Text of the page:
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Folks from Kennedy Krieger Institute visit

Kennedy Krieger Institute is an internationally recognized institution dedicated to improving the lives of individuals with disorders of the brain, spinal cord, and musculoskeletal system. Did you know that Kennedy Krieger cares for more than 20,000 patients each year? They see patients from all 50 states and more than 90 countries.

Leslie Marsiglia is the Director of Individual Giving in the Office of Philanthropy at Kennedy Krieger Institute. Leslie has 25 years of experience in fundraising and has been with Kennedy for 2 ½ years. She has the pleasure of working with several departments, raising funds and awareness for them.  Those departments are the Center for Autism and Related Disorders, The Moser Center for Leukodystrophies and the Down syndrome Clinic & Research Center, as well as for our Kennedy Krieger schools.  She will provide an overview of Kennedy Krieger Institute for us today.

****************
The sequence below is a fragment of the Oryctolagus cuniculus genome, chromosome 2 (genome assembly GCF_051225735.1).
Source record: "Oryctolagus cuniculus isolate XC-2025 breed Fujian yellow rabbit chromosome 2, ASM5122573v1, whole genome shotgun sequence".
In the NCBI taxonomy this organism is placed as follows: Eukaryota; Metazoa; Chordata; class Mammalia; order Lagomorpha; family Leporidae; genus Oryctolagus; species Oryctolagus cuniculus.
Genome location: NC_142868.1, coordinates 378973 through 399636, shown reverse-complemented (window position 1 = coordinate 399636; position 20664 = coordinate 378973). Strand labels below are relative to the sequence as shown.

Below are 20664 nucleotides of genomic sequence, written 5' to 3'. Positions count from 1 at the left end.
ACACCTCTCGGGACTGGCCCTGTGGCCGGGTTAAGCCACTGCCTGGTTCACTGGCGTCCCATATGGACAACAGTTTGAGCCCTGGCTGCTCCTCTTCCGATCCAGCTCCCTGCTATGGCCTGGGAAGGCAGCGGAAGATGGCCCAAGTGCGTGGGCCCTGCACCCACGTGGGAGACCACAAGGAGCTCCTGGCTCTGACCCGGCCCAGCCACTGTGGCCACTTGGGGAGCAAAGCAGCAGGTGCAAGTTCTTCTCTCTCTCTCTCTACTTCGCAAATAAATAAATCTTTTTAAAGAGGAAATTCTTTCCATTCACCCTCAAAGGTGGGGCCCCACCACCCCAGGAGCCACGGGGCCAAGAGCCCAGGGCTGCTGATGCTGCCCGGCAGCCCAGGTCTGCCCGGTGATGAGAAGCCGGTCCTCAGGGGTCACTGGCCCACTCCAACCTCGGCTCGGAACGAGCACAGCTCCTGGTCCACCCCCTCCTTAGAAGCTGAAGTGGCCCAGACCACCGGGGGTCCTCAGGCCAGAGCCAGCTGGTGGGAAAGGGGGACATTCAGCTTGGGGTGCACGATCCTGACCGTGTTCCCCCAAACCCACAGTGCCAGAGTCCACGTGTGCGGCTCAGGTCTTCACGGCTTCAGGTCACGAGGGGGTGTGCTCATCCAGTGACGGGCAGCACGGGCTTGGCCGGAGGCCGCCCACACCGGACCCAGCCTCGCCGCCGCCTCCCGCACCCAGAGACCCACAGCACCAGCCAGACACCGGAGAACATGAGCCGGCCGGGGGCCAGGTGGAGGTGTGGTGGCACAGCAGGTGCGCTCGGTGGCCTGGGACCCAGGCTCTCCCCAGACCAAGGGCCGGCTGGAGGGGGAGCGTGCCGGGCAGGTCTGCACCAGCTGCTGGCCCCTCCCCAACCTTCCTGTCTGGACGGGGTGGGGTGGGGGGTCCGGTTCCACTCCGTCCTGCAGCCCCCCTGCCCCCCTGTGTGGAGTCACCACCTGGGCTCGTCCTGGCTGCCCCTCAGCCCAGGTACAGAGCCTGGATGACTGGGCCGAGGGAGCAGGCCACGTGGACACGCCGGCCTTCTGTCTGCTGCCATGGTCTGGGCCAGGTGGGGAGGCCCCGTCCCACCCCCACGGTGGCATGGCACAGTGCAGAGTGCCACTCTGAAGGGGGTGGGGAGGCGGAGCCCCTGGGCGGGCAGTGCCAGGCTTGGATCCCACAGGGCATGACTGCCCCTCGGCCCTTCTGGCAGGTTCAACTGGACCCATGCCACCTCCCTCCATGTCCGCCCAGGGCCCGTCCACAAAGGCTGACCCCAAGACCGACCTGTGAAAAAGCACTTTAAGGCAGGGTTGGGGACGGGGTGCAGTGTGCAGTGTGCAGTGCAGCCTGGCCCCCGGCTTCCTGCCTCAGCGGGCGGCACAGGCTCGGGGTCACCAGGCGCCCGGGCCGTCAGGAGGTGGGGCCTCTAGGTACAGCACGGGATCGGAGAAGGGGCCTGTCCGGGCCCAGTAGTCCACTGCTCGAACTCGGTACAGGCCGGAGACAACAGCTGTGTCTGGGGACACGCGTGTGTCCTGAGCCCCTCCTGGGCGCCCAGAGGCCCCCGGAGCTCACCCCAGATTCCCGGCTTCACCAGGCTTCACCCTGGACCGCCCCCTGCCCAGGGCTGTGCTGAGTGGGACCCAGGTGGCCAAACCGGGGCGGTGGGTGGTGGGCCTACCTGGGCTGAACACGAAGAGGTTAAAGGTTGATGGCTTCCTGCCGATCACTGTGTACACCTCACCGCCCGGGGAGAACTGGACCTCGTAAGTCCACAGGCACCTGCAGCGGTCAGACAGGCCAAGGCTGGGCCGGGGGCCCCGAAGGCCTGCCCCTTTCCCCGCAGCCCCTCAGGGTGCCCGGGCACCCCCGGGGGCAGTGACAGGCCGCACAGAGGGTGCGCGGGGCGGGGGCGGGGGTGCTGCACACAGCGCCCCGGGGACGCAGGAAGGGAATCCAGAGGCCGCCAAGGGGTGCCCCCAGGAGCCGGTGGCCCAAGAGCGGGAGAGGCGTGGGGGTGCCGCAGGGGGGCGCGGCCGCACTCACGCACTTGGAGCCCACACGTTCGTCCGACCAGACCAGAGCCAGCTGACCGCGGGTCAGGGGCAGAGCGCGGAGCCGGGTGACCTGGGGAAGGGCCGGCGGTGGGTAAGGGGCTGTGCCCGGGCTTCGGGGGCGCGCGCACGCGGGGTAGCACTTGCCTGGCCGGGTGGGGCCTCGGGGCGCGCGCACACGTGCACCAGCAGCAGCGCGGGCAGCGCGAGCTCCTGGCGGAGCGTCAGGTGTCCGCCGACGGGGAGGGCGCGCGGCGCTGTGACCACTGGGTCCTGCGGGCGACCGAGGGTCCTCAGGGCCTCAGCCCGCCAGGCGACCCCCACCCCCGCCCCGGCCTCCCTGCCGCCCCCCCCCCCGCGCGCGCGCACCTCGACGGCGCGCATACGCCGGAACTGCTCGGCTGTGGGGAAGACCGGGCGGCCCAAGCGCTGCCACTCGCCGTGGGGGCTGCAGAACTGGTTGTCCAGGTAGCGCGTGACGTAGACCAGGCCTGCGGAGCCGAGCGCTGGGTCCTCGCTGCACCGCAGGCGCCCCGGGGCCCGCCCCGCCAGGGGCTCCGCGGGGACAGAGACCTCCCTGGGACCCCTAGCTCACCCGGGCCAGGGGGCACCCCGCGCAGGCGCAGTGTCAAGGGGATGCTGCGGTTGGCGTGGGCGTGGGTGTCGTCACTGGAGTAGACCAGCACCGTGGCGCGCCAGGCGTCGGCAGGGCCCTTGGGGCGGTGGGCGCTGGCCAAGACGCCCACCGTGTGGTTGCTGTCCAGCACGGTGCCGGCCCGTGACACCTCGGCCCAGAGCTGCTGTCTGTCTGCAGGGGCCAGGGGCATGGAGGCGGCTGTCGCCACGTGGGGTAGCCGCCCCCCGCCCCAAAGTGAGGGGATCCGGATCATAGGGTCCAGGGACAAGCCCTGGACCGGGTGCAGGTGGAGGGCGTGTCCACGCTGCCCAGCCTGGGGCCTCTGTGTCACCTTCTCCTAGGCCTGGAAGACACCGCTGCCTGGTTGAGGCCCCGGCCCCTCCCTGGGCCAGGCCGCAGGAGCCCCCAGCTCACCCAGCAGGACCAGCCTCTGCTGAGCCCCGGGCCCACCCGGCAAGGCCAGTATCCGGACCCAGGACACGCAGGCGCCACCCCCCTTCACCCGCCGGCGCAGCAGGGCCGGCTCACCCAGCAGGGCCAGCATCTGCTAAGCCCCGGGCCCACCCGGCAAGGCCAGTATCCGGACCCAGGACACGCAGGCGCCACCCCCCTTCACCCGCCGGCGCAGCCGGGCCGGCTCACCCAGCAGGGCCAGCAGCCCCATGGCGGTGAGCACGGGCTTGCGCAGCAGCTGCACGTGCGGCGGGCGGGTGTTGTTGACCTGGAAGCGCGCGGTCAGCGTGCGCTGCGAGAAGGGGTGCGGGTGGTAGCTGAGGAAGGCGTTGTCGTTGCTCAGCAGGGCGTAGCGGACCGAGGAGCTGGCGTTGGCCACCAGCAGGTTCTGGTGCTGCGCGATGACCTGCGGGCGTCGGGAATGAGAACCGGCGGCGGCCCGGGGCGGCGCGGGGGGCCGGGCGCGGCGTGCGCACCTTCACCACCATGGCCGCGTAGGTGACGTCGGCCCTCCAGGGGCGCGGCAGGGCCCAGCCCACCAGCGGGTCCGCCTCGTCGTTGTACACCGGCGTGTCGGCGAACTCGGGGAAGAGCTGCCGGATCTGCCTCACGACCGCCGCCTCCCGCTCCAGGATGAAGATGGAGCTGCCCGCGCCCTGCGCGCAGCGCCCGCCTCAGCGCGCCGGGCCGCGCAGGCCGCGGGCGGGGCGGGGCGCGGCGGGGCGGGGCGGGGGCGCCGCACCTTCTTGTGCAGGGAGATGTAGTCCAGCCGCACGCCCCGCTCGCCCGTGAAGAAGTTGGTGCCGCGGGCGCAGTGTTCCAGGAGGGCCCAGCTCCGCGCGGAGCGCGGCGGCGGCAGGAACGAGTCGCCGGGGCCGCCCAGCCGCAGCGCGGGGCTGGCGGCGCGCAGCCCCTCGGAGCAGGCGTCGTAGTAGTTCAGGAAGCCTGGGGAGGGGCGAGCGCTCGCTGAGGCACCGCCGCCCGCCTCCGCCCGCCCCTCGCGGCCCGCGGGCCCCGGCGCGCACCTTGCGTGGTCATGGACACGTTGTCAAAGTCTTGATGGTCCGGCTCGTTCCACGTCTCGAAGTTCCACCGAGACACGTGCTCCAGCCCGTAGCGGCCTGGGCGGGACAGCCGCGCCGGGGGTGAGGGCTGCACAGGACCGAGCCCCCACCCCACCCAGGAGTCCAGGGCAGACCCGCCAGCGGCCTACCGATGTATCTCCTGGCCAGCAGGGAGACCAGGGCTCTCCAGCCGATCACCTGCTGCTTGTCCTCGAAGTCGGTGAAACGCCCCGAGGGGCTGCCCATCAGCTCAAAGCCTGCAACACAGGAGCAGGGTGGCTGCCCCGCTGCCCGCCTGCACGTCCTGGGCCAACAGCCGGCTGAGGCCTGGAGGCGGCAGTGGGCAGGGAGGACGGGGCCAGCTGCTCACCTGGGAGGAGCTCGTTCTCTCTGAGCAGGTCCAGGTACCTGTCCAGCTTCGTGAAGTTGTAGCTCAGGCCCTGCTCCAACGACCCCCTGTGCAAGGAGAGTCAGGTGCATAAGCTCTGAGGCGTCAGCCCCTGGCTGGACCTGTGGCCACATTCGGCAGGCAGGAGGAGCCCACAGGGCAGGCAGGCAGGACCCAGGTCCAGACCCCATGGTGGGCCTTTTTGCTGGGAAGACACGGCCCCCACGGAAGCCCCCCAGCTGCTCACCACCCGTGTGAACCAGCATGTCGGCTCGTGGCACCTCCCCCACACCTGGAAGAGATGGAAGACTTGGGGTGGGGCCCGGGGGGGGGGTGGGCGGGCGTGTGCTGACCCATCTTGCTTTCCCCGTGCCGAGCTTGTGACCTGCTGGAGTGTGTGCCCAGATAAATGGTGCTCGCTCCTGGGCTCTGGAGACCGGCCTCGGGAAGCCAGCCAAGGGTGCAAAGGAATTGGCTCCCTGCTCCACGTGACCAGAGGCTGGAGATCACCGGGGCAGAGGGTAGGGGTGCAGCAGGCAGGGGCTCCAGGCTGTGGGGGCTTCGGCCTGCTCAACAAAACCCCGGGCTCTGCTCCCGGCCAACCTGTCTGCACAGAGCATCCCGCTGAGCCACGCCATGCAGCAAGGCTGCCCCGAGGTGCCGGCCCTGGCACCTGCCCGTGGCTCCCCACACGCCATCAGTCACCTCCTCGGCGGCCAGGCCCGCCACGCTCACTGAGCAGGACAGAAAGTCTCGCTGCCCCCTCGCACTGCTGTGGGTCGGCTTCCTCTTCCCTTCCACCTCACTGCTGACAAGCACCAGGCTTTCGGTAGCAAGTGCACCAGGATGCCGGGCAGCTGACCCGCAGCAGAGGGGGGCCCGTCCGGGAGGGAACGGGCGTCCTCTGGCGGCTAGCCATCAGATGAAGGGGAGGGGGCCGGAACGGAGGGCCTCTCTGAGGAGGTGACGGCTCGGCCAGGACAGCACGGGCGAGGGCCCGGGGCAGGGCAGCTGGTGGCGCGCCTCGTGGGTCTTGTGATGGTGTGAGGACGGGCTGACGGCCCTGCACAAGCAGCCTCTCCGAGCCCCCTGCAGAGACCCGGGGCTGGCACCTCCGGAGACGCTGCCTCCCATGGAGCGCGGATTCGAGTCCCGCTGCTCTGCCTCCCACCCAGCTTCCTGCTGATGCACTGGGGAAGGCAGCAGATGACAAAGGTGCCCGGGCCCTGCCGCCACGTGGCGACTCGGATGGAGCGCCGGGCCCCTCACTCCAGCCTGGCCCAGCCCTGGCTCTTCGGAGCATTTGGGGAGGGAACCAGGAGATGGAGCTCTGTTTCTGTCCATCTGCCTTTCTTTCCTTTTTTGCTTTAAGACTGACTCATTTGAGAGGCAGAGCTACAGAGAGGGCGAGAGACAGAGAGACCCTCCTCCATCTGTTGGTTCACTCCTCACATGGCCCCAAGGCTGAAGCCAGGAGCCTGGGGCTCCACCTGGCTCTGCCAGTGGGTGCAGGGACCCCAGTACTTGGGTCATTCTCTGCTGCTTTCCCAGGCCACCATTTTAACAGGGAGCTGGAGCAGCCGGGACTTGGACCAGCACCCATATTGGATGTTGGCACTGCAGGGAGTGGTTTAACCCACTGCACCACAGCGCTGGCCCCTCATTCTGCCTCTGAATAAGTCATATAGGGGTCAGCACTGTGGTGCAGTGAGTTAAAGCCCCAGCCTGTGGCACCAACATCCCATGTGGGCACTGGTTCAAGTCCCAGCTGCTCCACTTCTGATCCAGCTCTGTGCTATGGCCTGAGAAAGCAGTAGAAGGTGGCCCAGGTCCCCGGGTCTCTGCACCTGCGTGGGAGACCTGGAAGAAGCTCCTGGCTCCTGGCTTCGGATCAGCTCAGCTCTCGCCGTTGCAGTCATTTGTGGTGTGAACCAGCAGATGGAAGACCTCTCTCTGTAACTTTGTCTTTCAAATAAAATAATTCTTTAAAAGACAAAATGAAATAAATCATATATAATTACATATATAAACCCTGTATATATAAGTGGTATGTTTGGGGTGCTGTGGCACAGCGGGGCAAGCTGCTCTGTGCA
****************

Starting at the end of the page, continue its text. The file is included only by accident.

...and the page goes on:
Dr. Beth Slomine is currently the co-director of the Center for Brain Injury Recovery and the director of training and neuropsychological rehabilitation services within the Department of Neuropsychology at Kennedy Krieger Institute. She is also an associate professor of psychiatry and associate professor of physical medicine and rehabilitation at Johns Hopkins University School of Medicine. Dr. Slomine is a licensed psychologist and board certified clinical neuropsychologist.  Dr. Slomine received her doctorate in clinical psychology from the University of Florida in 1995. Dr. Slomine’s primary research interests include measurement of outcome following brain injury as well as exploring factors that influence outcome following neurological injury. Specifically, Dr. Slomine has developed and validated innovative measurement tools, examined neuropsychological and neuropsychiatric outcomes following brain injury, and explored the efficacy of medical and psychological intervention for treatment of brain injury. She is currently a co-investigator for a multi-center clinical trial examining outcome in children who receive hypothermia treatment following cardiac arrest. She is also currently exploring measurement and outcomes in children with brain injury who are in a minimally conscious state.